Iranian composer and musician Mehdi Rajabian would like nothing more than to be nominated for a Grammy. But the Iranian government’s plans to shut down communications to the outside world may prevent him from promoting or even discussing his work with the outside world.
In September, Rajabian, 31 — who was imprisoned in 2013 and 2015 because of his music — risked arrest once more when he released the album Coup of Gods, which he recorded and completed in a basement via the internet using musicians from Brazil, Turkey, India, Argentina and the United States. U.S.-based vocalists Lizzy O’Very and Aubrey Johnson sang on the album, and Recording Academy CEO Harvey Mason Jr. mixed and engineered the record and released it via his Hundredup label.
The composer says Coup of Gods has been submitted for consideration in the best global music album, best arrangement and instruments and vocals categories. But because he is forbidden from leaving Iran he is unable to travel to the U.S. to engage in the socializing and self-promotion that takes place during the first round of Grammy voting from Oct. 22 to Nov. 5 when nominations are determined. (The Recording Academy declined to comment for this story.)
If Rajabian is nominated, the Academy may even have a difficult time notifying him. In late July, despite fierce public opposition, Iran’s parliament voted in favor of a bill to hand control of the country’s internet gateways — which are already heavily censored — to its military and to criminalize virtual private networks (VPNs). If the hard-line Guardians Council ratifies the bill, which is expected to happen, the ban could be implemented for a trial period lasting years and eventually made permanent.
Iranian citizens can still make phone calls, but many prefer using VPNs and social media to communicate online — tens of millions use WhatsApp and Instagram — because phone communication is monitored by the government, which is led by ultra-conservative Islamist Ebrahim Raisi.
Writing for Slate, Iranian journalist Sayeh Isfahani reported that the bill — which has been in gestation since 2018 — “is expected to curb access to the internet, invade users’ privacy, infringe net neutrality, and suppress freedom of speech in Iran.” Isfahani added that, “For years, Iran has been seen as constantly trying to emulate the more extreme censorship regimes of Russia and China. This bill would help the Islamic Republic set a new standard for other authoritarian states to follow.”
While artists can be coy about their desire to win a Grammy, Rajabian says he wants Coup of Gods to be recognized because, “a Grammy Award is an opportunity to use my voice for freedom and send a message that no dictatorial regime can stop the freedom of music.” Beyond that symbolism, he adds, “No prize or achievement can fill a second of my hard days.”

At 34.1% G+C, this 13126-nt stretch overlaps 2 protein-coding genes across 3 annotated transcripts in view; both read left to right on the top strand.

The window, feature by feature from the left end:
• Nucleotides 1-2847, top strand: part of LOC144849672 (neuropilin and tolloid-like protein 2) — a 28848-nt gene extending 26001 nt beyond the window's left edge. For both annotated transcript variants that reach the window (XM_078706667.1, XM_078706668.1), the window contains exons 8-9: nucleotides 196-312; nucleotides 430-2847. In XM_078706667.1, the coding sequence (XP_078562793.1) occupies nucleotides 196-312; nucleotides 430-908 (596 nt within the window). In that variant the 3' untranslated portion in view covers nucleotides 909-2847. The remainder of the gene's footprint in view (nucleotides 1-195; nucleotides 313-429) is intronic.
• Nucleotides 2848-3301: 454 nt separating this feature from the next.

Rajabian was arrested in 2013, put in solitary confinement for three months, released on bail and arrested again in 2015 for recording an album titled The History of Iran Narrated By Setar (a lute-like instrument used in traditional Persian music). According to a 2016 Amnesty International report, after a three-minute trial in April 2015, he was convicted of “insulting Islamic sanctities,” “spreading propaganda against the system” and “illegal audio-visual activities” and tortured in prison. His alleged crime: distributing “unlicensed music by Iranian singers from outside the country, some of whose lyrics and messages are political or cover taboo subjects,” according to the report.
After his conviction in 2015, Rajabian was moved to Evin prison in Tehran, where, in 2016, he began a 40-day hunger strike that led to his release on parole in 2017. (He says that his three-year prison sentence, which was suspended, could be enforced at any time.) He was arrested again in 2020 because of his album Middle Eastern, which was released as part of a planned larger performance art project that involved dance, painting and a book — facets that were abandoned. The charges levied against him then were that he was “encouraging prostitution,” he says, because female vocalists, who are banned in Iran, sang on the album. This time, he was not imprisoned, but he has been prevented from leaving the country.
Asked what kind of feedback he has received for Coup Of Gods, Rajabian, who listens to Hans Zimmer, Yo-Yo Ma and Martha Argerich, says he is largely in the dark. Although some of the musicians who perform on the album have messaged him to praise the result, he says his target audience, Iranians, “are afraid to contact me because of security and imprisonment and bans. They are right,” he explains.
“Some time ago, a journalist tweeted that he had been detained and interrogated for five days for mentioning my name in an article. Even a female singer stated in an interview that she supported me in cyberspace, was arrested and sentenced to one year in prison, and she fled Iran. My office is closed, my company was confiscated, and I have been alone at home for a long time and I do not leave the house. I am the first and last audience of my music.”
His own appraisal: “We have a professional album that can attract an audience. I am very hopeful.” Listen to some of Rajabian’s work below.